In the JournalsPerspective

Major depression worsens with age

Older age was associated with poorer major depressive disorder course, according to 2-year follow-up data published in The Lancet Psychiatry.

“There is insufficient unequivocal evidence that older people truly have a poorer MDD course, because it requires a large-scale study that includes a broad age range and consistent course assessments,” Roxanne Schaakxs, PhD, from Amsterdam Public Health Research Institute, VU University Medical Center, and colleagues wrote. “On the one hand ... the prognosis of MDD might be worse in old age than in younger ages. On the other, an increased depression burden during life might be associated with premature mortality, and people with an increased burden who do reach old age might have acquired effective coping skills, which might reduce differences between age groups in the course of depression.”

In this longitudinal cohort study, researchers examined the potential association between older age and poorer naturalistic trajectory of major depression compared with that of the younger population. They also assessed whether prognostic clinical, social and health factors contributed to older adult’s MDD course.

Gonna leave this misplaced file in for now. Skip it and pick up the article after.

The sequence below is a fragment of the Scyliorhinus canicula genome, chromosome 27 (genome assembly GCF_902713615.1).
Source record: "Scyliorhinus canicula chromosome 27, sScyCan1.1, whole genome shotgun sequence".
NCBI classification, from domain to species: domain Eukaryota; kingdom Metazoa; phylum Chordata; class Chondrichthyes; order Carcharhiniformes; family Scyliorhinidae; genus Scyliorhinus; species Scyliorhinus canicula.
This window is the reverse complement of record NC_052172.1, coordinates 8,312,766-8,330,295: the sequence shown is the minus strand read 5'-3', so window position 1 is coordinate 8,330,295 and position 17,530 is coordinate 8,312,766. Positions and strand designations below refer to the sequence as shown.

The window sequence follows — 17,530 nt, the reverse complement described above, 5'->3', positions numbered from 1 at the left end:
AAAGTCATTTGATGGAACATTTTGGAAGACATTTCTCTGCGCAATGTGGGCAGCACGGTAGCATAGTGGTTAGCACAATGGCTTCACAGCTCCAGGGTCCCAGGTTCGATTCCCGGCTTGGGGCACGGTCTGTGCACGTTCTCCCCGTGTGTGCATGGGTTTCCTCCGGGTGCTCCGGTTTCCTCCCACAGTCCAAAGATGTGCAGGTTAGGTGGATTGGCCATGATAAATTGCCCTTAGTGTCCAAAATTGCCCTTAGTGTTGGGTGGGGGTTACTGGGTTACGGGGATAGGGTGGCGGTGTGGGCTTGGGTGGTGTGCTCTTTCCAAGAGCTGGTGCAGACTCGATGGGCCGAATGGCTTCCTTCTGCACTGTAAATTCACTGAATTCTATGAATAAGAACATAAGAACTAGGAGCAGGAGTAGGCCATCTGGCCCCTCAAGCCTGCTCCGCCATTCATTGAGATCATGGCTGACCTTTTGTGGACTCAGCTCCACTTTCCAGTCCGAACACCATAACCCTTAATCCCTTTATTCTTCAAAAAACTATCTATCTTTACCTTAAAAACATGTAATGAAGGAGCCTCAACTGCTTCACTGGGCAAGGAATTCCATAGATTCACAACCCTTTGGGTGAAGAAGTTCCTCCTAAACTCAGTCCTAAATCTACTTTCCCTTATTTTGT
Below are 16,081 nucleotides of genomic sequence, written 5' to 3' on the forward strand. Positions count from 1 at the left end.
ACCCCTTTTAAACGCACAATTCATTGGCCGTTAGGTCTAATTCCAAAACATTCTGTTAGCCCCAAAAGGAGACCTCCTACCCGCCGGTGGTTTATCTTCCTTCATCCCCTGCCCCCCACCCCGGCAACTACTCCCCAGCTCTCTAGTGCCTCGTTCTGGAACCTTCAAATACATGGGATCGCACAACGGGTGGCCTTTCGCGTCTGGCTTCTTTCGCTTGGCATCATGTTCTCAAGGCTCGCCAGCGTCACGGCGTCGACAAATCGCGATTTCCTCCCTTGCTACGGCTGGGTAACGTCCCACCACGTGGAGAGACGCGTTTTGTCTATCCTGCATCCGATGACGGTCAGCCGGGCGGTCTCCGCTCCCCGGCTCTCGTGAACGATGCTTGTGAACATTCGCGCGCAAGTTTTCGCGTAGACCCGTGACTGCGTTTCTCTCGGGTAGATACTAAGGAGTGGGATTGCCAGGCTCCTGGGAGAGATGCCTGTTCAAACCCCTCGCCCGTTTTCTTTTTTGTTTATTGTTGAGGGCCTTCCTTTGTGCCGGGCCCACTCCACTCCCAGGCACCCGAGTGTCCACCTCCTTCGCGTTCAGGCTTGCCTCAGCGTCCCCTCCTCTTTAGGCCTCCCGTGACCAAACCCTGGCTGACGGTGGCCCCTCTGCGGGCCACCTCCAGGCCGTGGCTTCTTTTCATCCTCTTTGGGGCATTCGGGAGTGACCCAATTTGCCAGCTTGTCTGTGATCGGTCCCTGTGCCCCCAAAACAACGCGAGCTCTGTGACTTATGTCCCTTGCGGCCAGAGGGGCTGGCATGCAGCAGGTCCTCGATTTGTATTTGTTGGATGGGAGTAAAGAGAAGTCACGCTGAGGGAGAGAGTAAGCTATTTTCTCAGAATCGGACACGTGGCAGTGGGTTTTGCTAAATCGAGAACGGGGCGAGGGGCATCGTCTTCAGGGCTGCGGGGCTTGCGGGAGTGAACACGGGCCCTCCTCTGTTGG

Using baseline and 2-year follow-up data from two large cohorts in the Netherlands, Schaakxs and colleagues assessed adults aged 18 to 88 years with MDD diagnosis at baseline and clinical assessment data at follow-up to determine the 2-year course. MDD course was examined using four indictors: diagnosis of MDD or dysthymia after 2 years, chronic symptom course, time to remission and depression severity change. The investigators then examined the links between continuous age and these indicators using multivariate analyses.

Longitudinal study findings showed that older age was associated with poorer major depressive disorder course.
Source:Shutterstock.com